Total Wines fights to expand into New York

US retailer Total Wines & More will fight to expand its footprint in New York through the state’s Supreme Court next month, after the New York State Liquor Authority refused to allow it to open a second site, in Westchester.

The retailer was hoping to open a large store of around 21,000 square foot warehouse store in Hartsdale, White Plains, but was refused permission in a hearing last December, apparently due to “unprecedented” opposition from an organised lobby of local wine stores and public officials, worried that Total Wines’ aggressive pricing would make it impossible for independent wine retailers in the area to compete, the Westchester Journal News reported.

It is the second time the retailer has been refused permission to expand in the New York area, after its application to open a store in Stony Brook was rejected by the state liquor board.

Total Wines will now take the case in the New York State Supreme Court in a hearing next month (10 May), according to newsite All Industry News.

Total Wines argue that the decision is anti-competitve, arguing that there is no evidence to suggest any competitor has gone out of business following the opening of one of their stores.

Total Wines & More was established iby brother Robert and David Trone, and operates around 200 stores in 25 states, including a warehouse in Westbury on Long Island, which it opened in 2017.

One Response to “Total Wines fights to expand into New York”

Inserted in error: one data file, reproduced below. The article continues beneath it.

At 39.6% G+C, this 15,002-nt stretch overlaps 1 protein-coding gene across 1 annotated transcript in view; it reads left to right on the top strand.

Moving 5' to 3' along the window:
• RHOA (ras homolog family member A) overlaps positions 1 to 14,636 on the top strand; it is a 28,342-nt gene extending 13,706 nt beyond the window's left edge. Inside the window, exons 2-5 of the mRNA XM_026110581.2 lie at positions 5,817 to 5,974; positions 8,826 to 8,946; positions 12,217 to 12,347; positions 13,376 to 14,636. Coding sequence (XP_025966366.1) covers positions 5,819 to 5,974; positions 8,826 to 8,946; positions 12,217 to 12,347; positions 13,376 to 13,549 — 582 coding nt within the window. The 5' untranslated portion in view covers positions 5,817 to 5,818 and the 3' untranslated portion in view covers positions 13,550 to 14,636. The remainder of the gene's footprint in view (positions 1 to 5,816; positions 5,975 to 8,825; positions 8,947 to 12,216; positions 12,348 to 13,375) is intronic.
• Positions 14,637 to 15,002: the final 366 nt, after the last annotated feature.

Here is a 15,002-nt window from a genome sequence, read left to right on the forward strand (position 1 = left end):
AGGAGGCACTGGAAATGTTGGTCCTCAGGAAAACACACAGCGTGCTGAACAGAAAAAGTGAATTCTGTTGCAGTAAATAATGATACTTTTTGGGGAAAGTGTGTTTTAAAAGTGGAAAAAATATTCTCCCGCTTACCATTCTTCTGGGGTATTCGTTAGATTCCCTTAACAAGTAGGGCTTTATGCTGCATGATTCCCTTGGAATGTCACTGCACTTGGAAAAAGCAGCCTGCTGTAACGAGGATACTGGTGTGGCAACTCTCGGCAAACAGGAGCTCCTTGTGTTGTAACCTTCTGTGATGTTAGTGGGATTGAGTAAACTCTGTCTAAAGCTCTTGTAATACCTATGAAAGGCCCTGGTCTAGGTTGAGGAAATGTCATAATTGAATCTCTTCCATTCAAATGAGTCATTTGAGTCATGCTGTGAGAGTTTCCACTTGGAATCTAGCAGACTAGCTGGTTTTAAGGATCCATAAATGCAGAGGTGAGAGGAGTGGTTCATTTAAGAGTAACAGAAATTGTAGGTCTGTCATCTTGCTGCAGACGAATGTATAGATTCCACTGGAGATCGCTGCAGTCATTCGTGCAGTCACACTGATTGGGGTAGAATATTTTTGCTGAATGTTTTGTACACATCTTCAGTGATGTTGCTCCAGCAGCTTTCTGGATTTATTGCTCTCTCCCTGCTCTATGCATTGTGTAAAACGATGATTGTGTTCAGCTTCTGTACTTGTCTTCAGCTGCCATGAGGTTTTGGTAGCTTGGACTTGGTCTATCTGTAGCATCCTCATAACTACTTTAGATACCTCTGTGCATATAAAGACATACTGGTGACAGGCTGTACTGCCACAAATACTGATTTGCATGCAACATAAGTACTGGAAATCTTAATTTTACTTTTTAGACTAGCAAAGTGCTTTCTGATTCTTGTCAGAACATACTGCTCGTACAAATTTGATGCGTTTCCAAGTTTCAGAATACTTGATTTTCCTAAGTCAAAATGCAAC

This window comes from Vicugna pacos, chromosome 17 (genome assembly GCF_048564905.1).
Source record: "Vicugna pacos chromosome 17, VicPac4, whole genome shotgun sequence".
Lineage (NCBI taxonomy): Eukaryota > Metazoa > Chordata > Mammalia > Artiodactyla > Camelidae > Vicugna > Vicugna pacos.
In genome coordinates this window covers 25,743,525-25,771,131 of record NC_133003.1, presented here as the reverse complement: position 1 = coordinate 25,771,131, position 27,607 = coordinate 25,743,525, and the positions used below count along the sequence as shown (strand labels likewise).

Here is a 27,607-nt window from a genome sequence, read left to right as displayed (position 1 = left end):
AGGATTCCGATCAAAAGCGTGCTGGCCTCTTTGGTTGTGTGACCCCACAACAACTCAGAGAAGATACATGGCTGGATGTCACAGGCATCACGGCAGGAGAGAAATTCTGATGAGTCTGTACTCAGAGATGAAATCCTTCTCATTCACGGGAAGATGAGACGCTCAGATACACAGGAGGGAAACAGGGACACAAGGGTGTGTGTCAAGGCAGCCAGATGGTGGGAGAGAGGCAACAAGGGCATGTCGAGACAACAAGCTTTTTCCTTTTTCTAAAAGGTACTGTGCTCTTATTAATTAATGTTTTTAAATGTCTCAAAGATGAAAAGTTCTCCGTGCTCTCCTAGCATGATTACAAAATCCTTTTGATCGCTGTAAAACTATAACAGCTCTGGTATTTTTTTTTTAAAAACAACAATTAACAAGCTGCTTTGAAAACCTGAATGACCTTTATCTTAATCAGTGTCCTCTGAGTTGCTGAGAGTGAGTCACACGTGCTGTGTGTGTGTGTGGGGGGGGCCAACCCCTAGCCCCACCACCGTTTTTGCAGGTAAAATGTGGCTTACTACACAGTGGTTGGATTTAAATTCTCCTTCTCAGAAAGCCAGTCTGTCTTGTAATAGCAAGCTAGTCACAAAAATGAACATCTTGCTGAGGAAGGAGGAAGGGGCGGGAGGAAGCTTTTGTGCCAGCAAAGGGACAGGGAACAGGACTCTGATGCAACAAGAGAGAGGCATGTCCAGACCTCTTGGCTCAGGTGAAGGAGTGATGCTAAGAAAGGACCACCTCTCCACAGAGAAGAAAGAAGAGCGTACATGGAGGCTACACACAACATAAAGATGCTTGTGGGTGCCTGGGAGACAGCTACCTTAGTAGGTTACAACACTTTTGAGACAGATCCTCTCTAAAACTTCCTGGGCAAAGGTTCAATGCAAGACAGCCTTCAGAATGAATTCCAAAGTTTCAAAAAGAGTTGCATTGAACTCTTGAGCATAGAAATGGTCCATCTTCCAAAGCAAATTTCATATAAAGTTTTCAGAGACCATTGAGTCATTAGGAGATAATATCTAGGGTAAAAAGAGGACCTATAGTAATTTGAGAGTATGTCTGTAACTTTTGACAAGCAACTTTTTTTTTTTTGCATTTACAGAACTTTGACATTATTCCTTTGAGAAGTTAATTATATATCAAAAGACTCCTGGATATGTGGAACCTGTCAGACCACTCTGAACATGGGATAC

1. I have long felt that the state legislature should define precisely what constitutes “Public Convenience and Advantage,” the vague phrase used in the state Alcoholic Beverage Control Law, which governs who new liquor stores are approved by the three-member board that heard this case. Competition and choice are good for the public right? Too many liquor stores are getting disapproved because the board sides with existing stores that claim to be struggling. In some cases – not all, by any means – the complaining stores are small, physically unappealing and lack a diversity of products. I also think the legislature should go back to the days when new liquor stores had to be a certain distance from existing stores. The distance could vary in cities or counties depending on population. That would cut down on the number of new liquor store applications being filed (currently it takes 3 weeks just to get a serial number assigned and another 4-5 months to get a hearing). It would also boost the value of existing stores. – John Springer,

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